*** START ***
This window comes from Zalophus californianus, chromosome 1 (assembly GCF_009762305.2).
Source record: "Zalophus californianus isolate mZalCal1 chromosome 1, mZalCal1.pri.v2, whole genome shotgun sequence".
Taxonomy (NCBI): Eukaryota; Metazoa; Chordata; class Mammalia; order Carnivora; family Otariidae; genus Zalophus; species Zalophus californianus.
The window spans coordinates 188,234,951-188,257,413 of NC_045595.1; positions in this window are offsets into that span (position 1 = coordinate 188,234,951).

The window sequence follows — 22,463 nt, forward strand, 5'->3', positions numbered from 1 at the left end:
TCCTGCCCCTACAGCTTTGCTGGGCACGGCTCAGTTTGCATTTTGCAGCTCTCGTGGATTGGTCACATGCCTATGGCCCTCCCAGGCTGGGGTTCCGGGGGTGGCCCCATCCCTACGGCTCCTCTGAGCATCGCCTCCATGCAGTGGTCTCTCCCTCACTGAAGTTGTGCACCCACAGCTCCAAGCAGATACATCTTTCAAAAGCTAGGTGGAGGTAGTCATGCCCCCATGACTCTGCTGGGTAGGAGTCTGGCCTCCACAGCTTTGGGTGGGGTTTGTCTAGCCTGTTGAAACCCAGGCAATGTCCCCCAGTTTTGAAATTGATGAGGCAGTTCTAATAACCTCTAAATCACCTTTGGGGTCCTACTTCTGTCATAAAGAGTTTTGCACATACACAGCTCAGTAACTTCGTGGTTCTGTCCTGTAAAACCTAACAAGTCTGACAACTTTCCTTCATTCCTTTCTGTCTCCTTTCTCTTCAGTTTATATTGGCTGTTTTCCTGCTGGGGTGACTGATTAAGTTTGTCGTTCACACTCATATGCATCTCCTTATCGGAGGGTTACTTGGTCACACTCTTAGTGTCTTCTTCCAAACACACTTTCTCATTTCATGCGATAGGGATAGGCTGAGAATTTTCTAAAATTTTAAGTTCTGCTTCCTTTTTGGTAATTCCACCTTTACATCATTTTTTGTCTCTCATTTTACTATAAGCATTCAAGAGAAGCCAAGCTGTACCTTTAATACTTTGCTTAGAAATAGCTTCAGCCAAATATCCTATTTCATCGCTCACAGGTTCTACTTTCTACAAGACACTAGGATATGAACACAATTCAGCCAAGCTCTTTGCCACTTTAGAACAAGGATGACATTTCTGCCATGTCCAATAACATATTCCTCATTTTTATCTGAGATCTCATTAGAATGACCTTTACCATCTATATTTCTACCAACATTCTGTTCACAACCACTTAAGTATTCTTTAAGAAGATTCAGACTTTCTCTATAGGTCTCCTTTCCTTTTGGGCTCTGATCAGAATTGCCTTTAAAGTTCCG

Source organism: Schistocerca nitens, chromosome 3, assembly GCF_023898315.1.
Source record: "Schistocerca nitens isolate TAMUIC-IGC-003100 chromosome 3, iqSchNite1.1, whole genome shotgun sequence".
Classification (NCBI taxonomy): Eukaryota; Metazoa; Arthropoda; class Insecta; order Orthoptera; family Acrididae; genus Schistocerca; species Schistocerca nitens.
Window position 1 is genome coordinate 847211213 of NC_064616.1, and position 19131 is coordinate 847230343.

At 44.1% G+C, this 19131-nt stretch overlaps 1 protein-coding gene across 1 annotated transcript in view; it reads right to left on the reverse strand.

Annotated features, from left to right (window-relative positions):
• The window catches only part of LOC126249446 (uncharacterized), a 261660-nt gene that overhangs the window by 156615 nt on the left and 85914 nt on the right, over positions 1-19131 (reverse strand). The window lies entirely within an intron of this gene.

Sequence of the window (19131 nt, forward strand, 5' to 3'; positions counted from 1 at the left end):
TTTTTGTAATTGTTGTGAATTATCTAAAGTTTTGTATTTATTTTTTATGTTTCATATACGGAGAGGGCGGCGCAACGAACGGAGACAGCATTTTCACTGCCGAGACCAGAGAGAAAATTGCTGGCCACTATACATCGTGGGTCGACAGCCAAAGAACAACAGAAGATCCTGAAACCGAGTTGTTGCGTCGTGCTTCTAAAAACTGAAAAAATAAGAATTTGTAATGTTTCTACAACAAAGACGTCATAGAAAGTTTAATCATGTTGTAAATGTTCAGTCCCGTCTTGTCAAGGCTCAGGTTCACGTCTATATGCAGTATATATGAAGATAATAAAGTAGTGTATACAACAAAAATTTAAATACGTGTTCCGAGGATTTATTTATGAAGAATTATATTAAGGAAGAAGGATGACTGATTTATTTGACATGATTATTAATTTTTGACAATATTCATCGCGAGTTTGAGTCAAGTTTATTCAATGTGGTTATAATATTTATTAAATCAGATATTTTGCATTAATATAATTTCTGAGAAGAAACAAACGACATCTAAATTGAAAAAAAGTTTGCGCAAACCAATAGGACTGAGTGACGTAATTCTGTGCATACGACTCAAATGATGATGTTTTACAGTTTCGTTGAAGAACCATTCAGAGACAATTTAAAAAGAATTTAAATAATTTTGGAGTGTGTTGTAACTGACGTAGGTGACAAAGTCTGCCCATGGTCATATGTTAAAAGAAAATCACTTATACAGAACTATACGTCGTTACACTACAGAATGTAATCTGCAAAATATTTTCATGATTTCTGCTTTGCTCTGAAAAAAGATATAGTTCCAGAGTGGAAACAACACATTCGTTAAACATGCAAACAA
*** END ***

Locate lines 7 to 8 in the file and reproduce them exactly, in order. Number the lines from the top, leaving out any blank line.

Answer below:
Source organism: Schistocerca nitens, chromosome 3, assembly GCF_023898315.1.
Source record: "Schistocerca nitens isolate TAMUIC-IGC-003100 chromosome 3, iqSchNite1.1, whole genome shotgun sequence".